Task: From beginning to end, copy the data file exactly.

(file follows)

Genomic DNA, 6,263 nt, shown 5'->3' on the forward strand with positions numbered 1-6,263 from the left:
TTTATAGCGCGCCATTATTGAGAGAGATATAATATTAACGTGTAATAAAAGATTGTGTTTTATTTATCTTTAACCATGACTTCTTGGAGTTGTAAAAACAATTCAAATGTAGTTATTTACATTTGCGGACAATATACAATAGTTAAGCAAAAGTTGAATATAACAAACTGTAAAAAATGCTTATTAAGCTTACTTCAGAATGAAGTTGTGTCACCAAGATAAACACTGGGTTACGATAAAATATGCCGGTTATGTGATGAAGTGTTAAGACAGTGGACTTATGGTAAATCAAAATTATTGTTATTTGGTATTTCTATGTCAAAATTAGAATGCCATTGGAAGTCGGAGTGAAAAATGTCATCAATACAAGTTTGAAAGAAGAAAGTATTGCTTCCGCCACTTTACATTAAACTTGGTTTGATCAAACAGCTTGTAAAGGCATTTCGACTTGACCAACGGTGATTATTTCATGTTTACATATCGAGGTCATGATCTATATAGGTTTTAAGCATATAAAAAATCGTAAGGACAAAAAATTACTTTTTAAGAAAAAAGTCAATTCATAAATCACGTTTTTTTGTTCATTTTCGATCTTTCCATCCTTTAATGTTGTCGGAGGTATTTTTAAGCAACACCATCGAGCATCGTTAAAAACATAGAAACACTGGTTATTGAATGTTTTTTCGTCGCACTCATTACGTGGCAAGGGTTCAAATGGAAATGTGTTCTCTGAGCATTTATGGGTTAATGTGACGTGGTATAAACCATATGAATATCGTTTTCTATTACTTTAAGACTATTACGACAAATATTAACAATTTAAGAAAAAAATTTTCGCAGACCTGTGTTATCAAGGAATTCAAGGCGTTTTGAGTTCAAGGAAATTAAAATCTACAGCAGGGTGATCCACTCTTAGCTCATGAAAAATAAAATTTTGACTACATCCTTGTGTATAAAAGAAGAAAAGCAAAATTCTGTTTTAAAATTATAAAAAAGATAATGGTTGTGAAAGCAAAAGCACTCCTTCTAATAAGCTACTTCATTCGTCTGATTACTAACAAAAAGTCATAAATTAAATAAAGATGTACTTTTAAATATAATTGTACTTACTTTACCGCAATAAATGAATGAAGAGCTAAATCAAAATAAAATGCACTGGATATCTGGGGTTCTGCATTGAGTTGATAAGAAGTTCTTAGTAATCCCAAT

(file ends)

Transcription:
Genomic DNA, 6,263 nt, shown 5'->3' on the forward strand with positions numbered 1-6,263 from the left:
TTTATAGCGCGCCATTATTGAGAGAGATATAATATTAACGTGTAATAAAAGATTGTGTTTTATTTATCTTTAACCATGACTTCTTGGAGTTGTAAAAACAATTCAAATGTAGTTATTTACATTTGCGGACAATATACAATAGTTAAGCAAAAGTTGAATATAACAAACTGTAAAAAATGCTTATTAAGCTTACTTCAGAATGAAGTTGTGTCACCAAGATAAACACTGGGTTACGATAAAATATGCCGGTTATGTGATGAAGTGTTAAGACAGTGGACTTATGGTAAATCAAAATTATTGTTATTTGGTATTTCTATGTCAAAATTAGAATGCCATTGGAAGTCGGAGTGAAAAATGTCATCAATACAAGTTTGAAAGAAGAAAGTATTGCTTCCGCCACTTTACATTAAACTTGGTTTGATCAAACAGCTTGTAAAGGCATTTCGACTTGACCAACGGTGATTATTTCATGTTTACATATCGAGGTCATGATCTATATAGGTTTTAAGCATATAAAAAATCGTAAGGACAAAAAATTACTTTTTAAGAAAAAAGTCAATTCATAAATCACGTTTTTTTGTTCATTTTCGATCTTTCCATCCTTTAATGTTGTCGGAGGTATTTTTAAGCAACACCATCGAGCATCGTTAAAAACATAGAAACACTGGTTATTGAATGTTTTTTCGTCGCACTCATTACGTGGCAAGGGTTCAAATGGAAATGTGTTCTCTGAGCATTTATGGGTTAATGTGACGTGGTATAAACCATATGAATATCGTTTTCTATTACTTTAAGACTATTACGACAAATATTAACAATTTAAGAAAAAAATTTTCGCAGACCTGTGTTATCAAGGAATTCAAGGCGTTTTGAGTTCAAGGAAATTAAAATCTACAGCAGGGTGATCCACTCTTAGCTCATGAAAAATAAAATTTTGACTACATCCTTGTGTATAAAAGAAGAAAAGCAAAATTCTGTTTTAAAATTATAAAAAAGATAATGGTTGTGAAAGCAAAAGCACTCCTTCTAATAAGCTACTTCATTCGTCTGATTACTAACAAAAAGTCATAAATTAAATAAAGATGTACTTTTAAATATAATTGTACTTACTTTACCGCAATAAATGAATGAAGAGCTAAATCAAAATAAAATGCACTGGATATCTGGGGTTCTGCATTGAGTTGATAAGAAGTTCTTAGTAATCCCAAT